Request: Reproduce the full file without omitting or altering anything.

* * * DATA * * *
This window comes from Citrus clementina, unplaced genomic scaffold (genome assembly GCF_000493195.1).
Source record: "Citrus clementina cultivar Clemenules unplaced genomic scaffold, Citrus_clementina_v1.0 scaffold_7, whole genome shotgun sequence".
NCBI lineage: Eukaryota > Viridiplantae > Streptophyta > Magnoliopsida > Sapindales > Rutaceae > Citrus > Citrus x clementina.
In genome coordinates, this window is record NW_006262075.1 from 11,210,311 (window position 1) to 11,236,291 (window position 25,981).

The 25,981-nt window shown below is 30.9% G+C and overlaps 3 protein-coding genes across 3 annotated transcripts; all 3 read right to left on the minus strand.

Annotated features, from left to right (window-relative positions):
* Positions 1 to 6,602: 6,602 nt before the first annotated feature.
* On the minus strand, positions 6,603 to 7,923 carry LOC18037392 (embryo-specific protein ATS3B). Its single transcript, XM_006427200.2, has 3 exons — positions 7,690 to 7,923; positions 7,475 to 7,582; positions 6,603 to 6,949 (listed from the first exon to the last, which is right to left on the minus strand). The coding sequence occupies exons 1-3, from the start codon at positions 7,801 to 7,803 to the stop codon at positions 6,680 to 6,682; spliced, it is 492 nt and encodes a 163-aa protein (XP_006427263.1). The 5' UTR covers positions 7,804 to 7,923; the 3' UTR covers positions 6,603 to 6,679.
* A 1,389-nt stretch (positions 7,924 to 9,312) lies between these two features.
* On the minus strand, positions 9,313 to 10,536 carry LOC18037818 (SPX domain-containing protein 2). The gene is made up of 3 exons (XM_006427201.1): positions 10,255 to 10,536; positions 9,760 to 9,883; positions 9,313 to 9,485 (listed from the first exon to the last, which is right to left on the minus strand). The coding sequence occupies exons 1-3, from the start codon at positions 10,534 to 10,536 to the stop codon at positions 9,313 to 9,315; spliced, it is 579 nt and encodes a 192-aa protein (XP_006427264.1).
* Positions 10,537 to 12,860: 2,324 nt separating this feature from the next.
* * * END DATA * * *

This window comes from Citrus clementina, unplaced genomic scaffold (genome assembly GCF_000493195.1).
Source record: "Citrus clementina cultivar Clemenules unplaced genomic scaffold, Citrus_clementina_v1.0 scaffold_7, whole genome shotgun sequence".
NCBI lineage: Eukaryota > Viridiplantae > Streptophyta > Magnoliopsida > Sapindales > Rutaceae > Citrus > Citrus x clementina.
In genome coordinates, this window is record NW_006262075.1 from 11,210,311 (window position 1) to 11,236,291 (window position 25,981).

The 25,981-nt window shown below is 30.9% G+C and overlaps 3 protein-coding genes across 3 annotated transcripts; all 3 read right to left on the minus strand.

Annotated features, from left to right (window-relative positions):
* Positions 1 to 6,602: 6,602 nt before the first annotated feature.
* On the minus strand, positions 6,603 to 7,923 carry LOC18037392 (embryo-specific protein ATS3B). Its single transcript, XM_006427200.2, has 3 exons — positions 7,690 to 7,923; positions 7,475 to 7,582; positions 6,603 to 6,949 (listed from the first exon to the last, which is right to left on the minus strand). The coding sequence occupies exons 1-3, from the start codon at positions 7,801 to 7,803 to the stop codon at positions 6,680 to 6,682; spliced, it is 492 nt and encodes a 163-aa protein (XP_006427263.1). The 5' UTR covers positions 7,804 to 7,923; the 3' UTR covers positions 6,603 to 6,679.
* A 1,389-nt stretch (positions 7,924 to 9,312) lies between these two features.
* On the minus strand, positions 9,313 to 10,536 carry LOC18037818 (SPX domain-containing protein 2). The gene is made up of 3 exons (XM_006427201.1): positions 10,255 to 10,536; positions 9,760 to 9,883; positions 9,313 to 9,485 (listed from the first exon to the last, which is right to left on the minus strand). The coding sequence occupies exons 1-3, from the start codon at positions 10,534 to 10,536 to the stop codon at positions 9,313 to 9,315; spliced, it is 579 nt and encodes a 192-aa protein (XP_006427264.1).
* Positions 10,537 to 12,860: 2,324 nt separating this feature from the next.